Category Archives: Digital Communications

From Paul Virilio’s Open Sky to Brian Carrol’s Legal Landscape

My Highlights of Paul Virilio’s Open Sky 

I’m not going to lie, my understanding of Paul Virilio’s Open Sky is a little shaky, but I do appreciate his myriad of references to art and art history. Here are my favorites:

  • Vincent Van Gogh: “If anyone thinks I paint too fast, the are watching me too fast” (26).
  • August Rodin: “No, it is art that tells the truth and photography that lies, for in reality time does not stand still” (27)
  • When someone told Edgar Degas that “a landscape is a state of mind,” he replied “no, it’s not! it’s a state of eye!” (41)

It seems that Virilio utilizes these references to show the changing ways in which we percieve the world. The photograph is no longer the still frame it once was. Our changing technologies have enabled us to see and communicate more than ever before. So how has this changed the way we interact with each other?

Carroll’s “Legal Landscape”

In Writing for Digital Media, Brian Carroll highlights the legal contexts in which web content creaters operate under. The chapter analyzes the limits on their freedoms and how these laws have changed over time. These laws have created much tension and conflict. One such conflict is a result of copyright and intellectual property issues, which include the following:

  1. Patents
  2. Trademarks
  3. Plagiarism
  4. Copyright

Let’s focus on copyright, which initially served to protect only printers and not artists, but has since shifted to include all created authors. Copyright can most notably be limited by fair use, which essentially means the work must be transformative and not negatively affect the original. So where is the line with art? If Andy Warhol had painted his Campbell’s Soup Cans under today’s laws, would they be considered fair use?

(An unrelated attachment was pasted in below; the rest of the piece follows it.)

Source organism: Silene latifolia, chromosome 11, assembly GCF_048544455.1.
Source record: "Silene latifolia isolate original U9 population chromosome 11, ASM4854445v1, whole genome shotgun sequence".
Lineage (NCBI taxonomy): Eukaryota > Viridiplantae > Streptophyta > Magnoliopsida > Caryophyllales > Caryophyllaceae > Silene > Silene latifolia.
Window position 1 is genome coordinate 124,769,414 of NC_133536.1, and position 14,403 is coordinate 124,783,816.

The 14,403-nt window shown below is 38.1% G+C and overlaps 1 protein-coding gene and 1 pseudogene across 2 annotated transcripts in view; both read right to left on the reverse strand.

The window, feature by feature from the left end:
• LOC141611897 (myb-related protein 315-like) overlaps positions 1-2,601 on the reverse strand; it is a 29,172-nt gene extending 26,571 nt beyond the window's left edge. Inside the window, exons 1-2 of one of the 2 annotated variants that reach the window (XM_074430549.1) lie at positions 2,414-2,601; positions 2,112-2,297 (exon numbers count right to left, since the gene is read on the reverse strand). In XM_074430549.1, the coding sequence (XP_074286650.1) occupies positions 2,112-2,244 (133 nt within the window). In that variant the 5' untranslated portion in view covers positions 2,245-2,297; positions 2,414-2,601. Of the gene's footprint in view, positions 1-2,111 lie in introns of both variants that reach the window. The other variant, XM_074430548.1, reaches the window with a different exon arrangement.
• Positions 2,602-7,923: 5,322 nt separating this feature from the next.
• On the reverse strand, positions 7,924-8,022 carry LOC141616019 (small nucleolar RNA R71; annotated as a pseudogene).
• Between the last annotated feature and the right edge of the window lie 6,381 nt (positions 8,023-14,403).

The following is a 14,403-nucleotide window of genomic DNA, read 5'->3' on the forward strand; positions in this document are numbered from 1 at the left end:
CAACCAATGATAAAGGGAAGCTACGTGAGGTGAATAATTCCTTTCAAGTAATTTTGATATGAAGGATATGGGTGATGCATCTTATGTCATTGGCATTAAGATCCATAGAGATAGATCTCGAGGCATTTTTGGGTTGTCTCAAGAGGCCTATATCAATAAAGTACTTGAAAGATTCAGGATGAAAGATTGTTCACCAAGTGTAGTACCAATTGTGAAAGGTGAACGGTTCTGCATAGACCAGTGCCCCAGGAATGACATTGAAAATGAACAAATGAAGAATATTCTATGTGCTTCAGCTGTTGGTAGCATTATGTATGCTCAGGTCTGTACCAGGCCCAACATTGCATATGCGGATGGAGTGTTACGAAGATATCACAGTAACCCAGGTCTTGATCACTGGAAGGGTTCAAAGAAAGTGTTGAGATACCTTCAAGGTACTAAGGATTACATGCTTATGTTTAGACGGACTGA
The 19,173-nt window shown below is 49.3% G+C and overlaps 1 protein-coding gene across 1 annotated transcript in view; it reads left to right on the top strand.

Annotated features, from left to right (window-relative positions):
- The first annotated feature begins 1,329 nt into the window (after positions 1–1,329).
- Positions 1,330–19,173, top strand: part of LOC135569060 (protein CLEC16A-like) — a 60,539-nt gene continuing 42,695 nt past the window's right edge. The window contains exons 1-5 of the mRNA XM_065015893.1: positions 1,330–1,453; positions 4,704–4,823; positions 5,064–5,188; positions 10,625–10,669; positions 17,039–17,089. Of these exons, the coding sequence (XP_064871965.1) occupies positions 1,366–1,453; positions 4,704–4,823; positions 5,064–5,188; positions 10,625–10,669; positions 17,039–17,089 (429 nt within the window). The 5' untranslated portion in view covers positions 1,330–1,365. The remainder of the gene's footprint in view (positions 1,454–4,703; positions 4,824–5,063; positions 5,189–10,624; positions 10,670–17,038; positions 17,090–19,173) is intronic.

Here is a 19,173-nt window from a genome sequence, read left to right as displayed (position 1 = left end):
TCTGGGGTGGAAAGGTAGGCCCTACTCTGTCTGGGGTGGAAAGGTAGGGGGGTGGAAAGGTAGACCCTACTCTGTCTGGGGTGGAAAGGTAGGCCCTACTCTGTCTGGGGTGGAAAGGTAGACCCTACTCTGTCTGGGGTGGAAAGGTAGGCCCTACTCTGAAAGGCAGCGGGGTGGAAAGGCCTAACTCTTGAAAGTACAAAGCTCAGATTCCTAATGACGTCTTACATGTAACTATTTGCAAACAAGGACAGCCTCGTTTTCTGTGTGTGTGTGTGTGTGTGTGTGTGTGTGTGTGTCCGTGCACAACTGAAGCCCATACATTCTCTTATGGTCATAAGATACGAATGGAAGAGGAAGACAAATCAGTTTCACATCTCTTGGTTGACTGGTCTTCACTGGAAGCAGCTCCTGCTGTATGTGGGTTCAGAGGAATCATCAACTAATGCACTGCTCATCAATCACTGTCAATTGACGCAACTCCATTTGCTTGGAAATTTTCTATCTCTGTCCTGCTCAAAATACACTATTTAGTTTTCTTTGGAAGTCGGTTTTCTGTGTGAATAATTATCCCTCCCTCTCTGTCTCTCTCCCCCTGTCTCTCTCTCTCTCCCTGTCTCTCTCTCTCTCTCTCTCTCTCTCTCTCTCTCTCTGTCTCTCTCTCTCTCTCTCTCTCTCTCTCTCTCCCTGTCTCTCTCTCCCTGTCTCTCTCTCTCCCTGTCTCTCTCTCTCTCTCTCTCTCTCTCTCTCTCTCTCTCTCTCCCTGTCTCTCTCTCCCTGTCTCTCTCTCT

Andy Warhol


Making your Website a Masterpiece

It’s all about the audience 

According to Reddish, “writing successful web content doesn’t start with typing words. It starts with finding out about your audience and their needs.” So, in order to make a successful website, we must understand our audience. To do this, we must focus on who’s coming and why. We must “let go” of our words, and start using words that mean something to our audience. Helpful strategies to accomplish this is to list your major audiences and gather and define characteristics, questions, tasks, and goals. Focusing on the audience and their needs will enable you to better develop your website.

Connecting with the Homepage:  

GIving your website a great home page allows your audience to find what the need, and act based on the understanding they achieve. Redish outlines five functions crucial to maintaining a successful homepage:

  • Identifying the site and establishing a brand
  • Setting a tone and personality
  • Providing a sense of what the site is about
  • Letting people start key tasks immediately
  • Sending people in the right direction efficiently

Homepage Case Study: Jen Ramos’ Cocoa and Hearts

To exemplify the features of a successful website, let’s look at artist Jen Ramos and her website, Cocoa and Hearts and see if it reflects the five functions.